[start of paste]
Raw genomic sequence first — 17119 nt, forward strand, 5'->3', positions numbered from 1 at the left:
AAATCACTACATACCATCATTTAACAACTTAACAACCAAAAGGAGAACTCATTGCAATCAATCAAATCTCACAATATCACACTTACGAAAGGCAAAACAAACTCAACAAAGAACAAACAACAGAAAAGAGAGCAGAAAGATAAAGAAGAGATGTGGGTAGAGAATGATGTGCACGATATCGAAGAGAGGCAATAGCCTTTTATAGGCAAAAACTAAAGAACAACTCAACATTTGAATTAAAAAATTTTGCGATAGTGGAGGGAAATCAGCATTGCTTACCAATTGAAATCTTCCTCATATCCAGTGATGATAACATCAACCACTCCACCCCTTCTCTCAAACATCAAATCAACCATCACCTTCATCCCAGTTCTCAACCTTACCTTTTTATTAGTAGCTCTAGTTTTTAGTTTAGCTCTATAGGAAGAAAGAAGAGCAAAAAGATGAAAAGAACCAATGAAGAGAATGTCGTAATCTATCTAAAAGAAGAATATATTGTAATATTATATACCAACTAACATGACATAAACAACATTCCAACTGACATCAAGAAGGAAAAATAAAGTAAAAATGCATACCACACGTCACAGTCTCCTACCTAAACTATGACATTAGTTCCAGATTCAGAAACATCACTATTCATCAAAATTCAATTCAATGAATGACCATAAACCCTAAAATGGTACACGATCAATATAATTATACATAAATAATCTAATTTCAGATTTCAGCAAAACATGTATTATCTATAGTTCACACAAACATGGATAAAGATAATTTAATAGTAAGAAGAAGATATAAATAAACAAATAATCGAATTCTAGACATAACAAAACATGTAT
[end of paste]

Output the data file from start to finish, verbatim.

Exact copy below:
Raw genomic sequence first — 17119 nt, forward strand, 5'->3', positions numbered from 1 at the left:
AAATCACTACATACCATCATTTAACAACTTAACAACCAAAAGGAGAACTCATTGCAATCAATCAAATCTCACAATATCACACTTACGAAAGGCAAAACAAACTCAACAAAGAACAAACAACAGAAAAGAGAGCAGAAAGATAAAGAAGAGATGTGGGTAGAGAATGATGTGCACGATATCGAAGAGAGGCAATAGCCTTTTATAGGCAAAAACTAAAGAACAACTCAACATTTGAATTAAAAAATTTTGCGATAGTGGAGGGAAATCAGCATTGCTTACCAATTGAAATCTTCCTCATATCCAGTGATGATAACATCAACCACTCCACCCCTTCTCTCAAACATCAAATCAACCATCACCTTCATCCCAGTTCTCAACCTTACCTTTTTATTAGTAGCTCTAGTTTTTAGTTTAGCTCTATAGGAAGAAAGAAGAGCAAAAAGATGAAAAGAACCAATGAAGAGAATGTCGTAATCTATCTAAAAGAAGAATATATTGTAATATTATATACCAACTAACATGACATAAACAACATTCCAACTGACATCAAGAAGGAAAAATAAAGTAAAAATGCATACCACACGTCACAGTCTCCTACCTAAACTATGACATTAGTTCCAGATTCAGAAACATCACTATTCATCAAAATTCAATTCAATGAATGACCATAAACCCTAAAATGGTACACGATCAATATAATTATACATAAATAATCTAATTTCAGATTTCAGCAAAACATGTATTATCTATAGTTCACACAAACATGGATAAAGATAATTTAATAGTAAGAAGAAGATATAAATAAACAAATAATCGAATTCTAGACATAACAAAACATGTAT